“I did. I bought you dinner.”
“Pizza and soda. Yeah, I’m swooning over here.” Alexis points a thumb over her shoulder, “The mall’s still open.”
On the way, a juggler performs in front of a Korean War memorial: a statuesque soldier, eight feet tall, clutches dog tags in his left hand. The bedazzled pins twirl, suspend themselves in the air, freeze in time until their master calls them down. I watch the angles, the geometry, the choreography of his hands. It requires the same motion, the same speed and placement. No deviation or the illusion will come crashing down on the boardwalk. Alexis tests his concentration and ask him his name.
Choreography unfazed, he replies “Rob.”
She asks, “How long have you juggled?”
“Ten years, something like that.”
“This is how you make money?”
“Nope. I’m a lawyer.” I find myself impressed. I drop a five dollar bill into his Phillies ball cap. “Thanks, brother,” Rob the juggler says.
The oceanside mall harbors high end boutiques. In the jewelry store, Alexis stands over a glass case, staring at the assortment of engagement rings: chunky or solitaire, clear or multicolored, set into yellow gold, white gold or platinum prongs. She softens a little bit, just enough for me to peer past the breasts, the sugar on her ass, to finally see her true age. Nineteen and longing for marriage-she wants the fantastic clarity of a husband, a lifelong partner, a bedtime story. Her neediness betrays the act of an old soul, of a weathered spartan, of a mother.
The night before Jean left for college, Eva came out with it. The crickets sounded their mating calls. I watched an arrowhead of birds begin their flight south. With my bourbon and cigarette, I felt at peace and, therefore, expected something to go wrong.
Her silver hair was cropped short with tight, pea-sized curls. She grabbed my glass and sipped; the porch light reflected off the bourbon’s surface, bounced into her eyes, and consorted with the hazel inside her irises. “I want a divorce,” she said.
I didn’t know what I wanted. Earlier in our marriage, I imagined her leaving me, as a child imagines the death of a parent. Preemptive preparation in the hopes that the inevitable cut would miss the bone. I said, “I still love you.”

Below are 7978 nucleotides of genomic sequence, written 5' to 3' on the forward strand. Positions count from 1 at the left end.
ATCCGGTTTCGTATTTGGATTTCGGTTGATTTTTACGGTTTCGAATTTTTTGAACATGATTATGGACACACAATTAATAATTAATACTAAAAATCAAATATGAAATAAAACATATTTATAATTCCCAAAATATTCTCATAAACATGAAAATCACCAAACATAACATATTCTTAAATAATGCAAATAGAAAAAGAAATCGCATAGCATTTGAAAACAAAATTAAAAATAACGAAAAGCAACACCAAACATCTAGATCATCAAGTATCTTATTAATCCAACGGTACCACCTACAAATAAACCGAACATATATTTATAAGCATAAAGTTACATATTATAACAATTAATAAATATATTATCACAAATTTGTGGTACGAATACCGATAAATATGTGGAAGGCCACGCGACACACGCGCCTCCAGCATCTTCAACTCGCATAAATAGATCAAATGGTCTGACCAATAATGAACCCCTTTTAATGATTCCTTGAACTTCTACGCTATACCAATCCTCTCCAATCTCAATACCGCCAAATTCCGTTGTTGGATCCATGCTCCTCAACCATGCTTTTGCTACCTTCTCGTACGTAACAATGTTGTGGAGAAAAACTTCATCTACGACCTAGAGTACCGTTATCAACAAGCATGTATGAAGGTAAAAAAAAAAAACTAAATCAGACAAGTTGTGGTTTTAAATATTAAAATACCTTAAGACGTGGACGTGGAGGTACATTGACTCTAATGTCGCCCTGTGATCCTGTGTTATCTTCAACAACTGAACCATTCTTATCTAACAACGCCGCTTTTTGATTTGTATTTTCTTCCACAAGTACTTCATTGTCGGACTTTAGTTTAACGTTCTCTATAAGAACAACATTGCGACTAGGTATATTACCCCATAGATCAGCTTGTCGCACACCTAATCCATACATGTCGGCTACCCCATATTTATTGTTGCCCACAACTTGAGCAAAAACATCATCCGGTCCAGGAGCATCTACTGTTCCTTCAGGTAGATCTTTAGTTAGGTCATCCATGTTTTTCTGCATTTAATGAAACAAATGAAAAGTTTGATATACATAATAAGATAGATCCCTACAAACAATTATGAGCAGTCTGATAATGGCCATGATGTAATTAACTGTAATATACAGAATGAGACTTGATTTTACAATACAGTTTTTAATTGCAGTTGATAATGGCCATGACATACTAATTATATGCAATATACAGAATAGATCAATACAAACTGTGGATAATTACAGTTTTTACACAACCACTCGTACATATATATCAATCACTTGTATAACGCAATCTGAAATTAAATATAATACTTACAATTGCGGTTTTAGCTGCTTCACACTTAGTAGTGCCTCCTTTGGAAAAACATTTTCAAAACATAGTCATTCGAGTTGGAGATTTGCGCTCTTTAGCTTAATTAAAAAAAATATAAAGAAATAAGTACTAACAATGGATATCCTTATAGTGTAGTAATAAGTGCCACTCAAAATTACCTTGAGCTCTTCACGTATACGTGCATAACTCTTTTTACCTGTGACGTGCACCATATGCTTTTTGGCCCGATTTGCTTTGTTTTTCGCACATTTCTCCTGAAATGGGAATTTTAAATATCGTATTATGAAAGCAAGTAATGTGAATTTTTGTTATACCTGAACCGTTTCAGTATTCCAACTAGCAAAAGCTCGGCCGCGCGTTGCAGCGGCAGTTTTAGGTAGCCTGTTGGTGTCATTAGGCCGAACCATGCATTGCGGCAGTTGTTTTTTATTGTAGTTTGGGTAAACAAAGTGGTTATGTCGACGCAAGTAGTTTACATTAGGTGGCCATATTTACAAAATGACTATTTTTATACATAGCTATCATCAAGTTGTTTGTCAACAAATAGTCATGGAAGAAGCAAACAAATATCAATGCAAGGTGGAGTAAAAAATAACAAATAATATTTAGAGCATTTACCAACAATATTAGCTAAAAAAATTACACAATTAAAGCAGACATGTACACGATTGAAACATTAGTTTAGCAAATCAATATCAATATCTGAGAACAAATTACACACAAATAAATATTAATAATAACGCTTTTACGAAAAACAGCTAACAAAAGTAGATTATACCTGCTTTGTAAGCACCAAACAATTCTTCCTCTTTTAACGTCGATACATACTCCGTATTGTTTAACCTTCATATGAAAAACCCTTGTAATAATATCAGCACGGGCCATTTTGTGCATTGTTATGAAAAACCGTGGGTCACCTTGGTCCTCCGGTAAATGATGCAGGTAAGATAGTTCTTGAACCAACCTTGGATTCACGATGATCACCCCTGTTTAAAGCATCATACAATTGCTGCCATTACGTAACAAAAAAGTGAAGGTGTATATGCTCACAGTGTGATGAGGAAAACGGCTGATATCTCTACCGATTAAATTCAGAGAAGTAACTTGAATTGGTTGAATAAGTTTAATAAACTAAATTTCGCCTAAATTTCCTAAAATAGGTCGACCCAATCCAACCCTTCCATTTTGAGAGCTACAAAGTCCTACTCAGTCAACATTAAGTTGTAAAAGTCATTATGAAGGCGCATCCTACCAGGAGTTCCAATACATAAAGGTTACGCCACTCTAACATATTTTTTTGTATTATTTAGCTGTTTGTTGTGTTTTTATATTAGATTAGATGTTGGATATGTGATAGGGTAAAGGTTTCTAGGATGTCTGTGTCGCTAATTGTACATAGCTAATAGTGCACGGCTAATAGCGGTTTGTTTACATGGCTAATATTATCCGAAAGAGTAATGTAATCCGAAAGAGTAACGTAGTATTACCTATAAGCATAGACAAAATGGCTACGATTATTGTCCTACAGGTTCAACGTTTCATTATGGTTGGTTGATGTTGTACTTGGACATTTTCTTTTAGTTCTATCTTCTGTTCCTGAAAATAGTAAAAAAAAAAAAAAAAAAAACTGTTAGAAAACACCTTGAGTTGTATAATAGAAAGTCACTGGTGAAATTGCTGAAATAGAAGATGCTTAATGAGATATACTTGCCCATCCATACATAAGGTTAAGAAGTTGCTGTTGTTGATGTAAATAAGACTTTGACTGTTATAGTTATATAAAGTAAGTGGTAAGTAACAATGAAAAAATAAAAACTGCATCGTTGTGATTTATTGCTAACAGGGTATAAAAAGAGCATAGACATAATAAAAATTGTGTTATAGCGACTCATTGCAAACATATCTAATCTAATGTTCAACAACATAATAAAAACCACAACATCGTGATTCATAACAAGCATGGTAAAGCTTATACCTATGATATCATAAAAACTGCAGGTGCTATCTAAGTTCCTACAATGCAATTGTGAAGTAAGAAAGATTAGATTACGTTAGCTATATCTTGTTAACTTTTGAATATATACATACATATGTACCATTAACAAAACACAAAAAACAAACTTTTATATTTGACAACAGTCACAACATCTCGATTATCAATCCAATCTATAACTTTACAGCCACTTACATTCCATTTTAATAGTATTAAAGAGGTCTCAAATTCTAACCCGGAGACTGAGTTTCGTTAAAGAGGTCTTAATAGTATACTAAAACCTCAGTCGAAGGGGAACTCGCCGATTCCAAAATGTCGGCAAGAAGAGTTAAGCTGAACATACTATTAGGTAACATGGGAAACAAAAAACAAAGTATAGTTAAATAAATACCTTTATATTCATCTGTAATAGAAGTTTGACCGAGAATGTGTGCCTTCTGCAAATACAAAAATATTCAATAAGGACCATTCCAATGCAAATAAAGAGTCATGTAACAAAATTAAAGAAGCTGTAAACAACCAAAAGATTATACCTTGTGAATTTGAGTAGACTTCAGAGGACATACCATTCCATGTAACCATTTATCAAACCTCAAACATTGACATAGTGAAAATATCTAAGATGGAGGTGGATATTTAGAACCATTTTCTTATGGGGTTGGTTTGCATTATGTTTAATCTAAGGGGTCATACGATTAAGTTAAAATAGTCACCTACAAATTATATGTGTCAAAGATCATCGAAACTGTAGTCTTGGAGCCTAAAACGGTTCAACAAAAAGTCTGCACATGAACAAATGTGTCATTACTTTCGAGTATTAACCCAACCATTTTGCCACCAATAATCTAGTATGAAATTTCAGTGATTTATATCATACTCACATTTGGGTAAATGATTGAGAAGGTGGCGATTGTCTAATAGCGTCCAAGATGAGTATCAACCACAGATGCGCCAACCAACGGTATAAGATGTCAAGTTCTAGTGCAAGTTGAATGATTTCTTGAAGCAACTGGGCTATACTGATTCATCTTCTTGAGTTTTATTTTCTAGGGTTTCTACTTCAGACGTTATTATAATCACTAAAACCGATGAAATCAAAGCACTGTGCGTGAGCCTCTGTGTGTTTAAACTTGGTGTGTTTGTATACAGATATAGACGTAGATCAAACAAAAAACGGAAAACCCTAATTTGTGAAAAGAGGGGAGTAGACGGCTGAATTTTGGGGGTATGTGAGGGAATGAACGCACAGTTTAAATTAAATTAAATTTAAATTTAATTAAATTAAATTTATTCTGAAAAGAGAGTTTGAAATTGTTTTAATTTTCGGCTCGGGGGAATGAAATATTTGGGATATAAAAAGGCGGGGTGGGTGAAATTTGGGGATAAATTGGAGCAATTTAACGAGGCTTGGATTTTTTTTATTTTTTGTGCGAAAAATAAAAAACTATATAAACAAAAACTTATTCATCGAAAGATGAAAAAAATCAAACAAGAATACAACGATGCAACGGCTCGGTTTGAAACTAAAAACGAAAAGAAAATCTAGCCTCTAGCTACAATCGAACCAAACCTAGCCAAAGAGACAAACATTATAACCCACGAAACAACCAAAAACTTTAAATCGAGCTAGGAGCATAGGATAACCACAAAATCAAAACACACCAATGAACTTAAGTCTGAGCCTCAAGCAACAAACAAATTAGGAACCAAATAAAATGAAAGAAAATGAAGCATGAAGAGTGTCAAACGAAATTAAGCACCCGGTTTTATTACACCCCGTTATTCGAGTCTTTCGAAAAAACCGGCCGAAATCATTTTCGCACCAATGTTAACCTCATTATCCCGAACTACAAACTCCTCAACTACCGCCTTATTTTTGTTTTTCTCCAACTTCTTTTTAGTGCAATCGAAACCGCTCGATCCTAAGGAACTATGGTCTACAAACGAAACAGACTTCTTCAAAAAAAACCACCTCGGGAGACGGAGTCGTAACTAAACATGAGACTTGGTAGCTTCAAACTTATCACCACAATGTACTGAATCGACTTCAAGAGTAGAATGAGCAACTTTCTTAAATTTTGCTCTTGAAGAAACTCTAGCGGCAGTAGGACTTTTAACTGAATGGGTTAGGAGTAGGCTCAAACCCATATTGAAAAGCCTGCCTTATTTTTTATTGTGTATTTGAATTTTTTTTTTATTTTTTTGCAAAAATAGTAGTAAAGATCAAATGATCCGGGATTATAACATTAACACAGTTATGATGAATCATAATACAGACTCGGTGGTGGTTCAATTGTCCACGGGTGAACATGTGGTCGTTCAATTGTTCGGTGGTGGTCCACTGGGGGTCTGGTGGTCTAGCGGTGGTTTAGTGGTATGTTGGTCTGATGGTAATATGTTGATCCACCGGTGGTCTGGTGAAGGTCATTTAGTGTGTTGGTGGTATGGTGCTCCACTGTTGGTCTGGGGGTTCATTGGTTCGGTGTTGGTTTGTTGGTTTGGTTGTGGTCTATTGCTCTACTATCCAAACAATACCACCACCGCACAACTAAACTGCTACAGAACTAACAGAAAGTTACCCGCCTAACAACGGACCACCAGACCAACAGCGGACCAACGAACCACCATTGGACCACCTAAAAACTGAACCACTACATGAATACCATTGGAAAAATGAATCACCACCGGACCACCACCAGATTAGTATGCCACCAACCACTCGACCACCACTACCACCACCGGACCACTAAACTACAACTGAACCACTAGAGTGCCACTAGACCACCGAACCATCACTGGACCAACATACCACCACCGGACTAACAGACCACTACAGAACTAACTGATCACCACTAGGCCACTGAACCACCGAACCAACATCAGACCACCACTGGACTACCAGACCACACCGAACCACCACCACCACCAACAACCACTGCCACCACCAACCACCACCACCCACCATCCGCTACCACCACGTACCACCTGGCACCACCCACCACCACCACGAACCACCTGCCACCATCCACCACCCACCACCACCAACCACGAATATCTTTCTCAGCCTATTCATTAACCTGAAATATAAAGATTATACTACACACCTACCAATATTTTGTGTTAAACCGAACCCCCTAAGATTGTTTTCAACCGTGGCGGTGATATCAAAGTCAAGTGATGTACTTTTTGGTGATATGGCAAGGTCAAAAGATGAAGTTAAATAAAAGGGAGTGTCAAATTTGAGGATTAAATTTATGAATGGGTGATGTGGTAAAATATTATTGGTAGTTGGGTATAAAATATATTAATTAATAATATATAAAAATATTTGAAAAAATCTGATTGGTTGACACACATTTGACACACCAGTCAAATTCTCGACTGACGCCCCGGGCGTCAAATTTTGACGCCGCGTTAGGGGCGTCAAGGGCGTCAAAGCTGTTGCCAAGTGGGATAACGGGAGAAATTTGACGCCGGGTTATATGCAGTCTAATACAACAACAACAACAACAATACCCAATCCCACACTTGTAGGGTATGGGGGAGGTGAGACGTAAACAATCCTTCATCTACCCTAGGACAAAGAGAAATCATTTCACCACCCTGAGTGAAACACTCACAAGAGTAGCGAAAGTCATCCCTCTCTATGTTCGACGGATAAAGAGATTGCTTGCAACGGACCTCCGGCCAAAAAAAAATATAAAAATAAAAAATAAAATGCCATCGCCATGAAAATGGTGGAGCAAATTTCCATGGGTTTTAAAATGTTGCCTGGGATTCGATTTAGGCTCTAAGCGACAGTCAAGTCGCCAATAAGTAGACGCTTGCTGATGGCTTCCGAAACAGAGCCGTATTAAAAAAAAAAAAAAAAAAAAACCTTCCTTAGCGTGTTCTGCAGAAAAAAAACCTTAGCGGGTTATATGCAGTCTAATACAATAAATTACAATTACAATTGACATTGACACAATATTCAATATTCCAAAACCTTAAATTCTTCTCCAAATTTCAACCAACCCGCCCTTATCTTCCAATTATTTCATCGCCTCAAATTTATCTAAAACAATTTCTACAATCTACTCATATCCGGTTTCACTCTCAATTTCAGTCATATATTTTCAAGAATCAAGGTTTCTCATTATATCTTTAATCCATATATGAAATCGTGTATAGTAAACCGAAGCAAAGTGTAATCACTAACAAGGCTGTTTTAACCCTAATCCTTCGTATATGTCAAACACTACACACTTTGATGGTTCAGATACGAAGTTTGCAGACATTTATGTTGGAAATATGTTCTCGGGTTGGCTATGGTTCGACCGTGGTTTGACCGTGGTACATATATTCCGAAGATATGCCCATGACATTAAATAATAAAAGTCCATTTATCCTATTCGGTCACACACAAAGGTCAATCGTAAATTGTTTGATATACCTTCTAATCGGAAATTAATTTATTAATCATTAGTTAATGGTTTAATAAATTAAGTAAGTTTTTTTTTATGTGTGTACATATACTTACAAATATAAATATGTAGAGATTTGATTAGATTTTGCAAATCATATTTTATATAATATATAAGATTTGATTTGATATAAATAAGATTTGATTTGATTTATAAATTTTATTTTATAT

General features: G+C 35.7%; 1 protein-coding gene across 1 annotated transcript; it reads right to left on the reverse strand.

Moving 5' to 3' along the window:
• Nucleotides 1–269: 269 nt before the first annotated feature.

“But you don’t want me. Anymore.”
“I just need some time to adjust.”
“It’s been long enough,” she said. I looked at her. The last chemo cycle was in the past; it and the butcher’s block halted the cancer’s progress. The color in her face, the shade of butter pecan ice cream, returned. She put on some needed weight. Still in repair, but almost back to full power: she was in love. The way she stared across our yard, out toward the starless sky, affirmed what I once imagined.
I took medical leave to be with her. For two years, she skulked about the house; her gold bracelets clanked as she ambled from room to room, in search of food or companionship, her haunting work conducted at night. As her health improved, and the deeper scars started to heal, she wanted more of me-in the old ways.
We acted like virgins. As I shifted underneath the sheets, Eva walked into our bedroom, her arms folded across her chest. I wasn’t ready. She pulled the knot loose and the white robe fell. The half-erection I worked up evaporated. I sutured my eyes closed, covered my mouth and wept. Her incision had the slightest curve upward, a wry smile. Eva stood there, naked and incomplete, gasping as I turned over and switched off the lamp.
“Tell me about him,” I said.
They met at her painting class. Younger, but not too young. “Late thirtyish,” she said. He asked for a cup of coffee and time to explain cubism. She hesitated for a moment, as though she started to share sexual details. In her mind, I stopped being a husband, and became a confidant, a chum, an old girlfriend.
“Talk to me,” she said.
“How you feel.”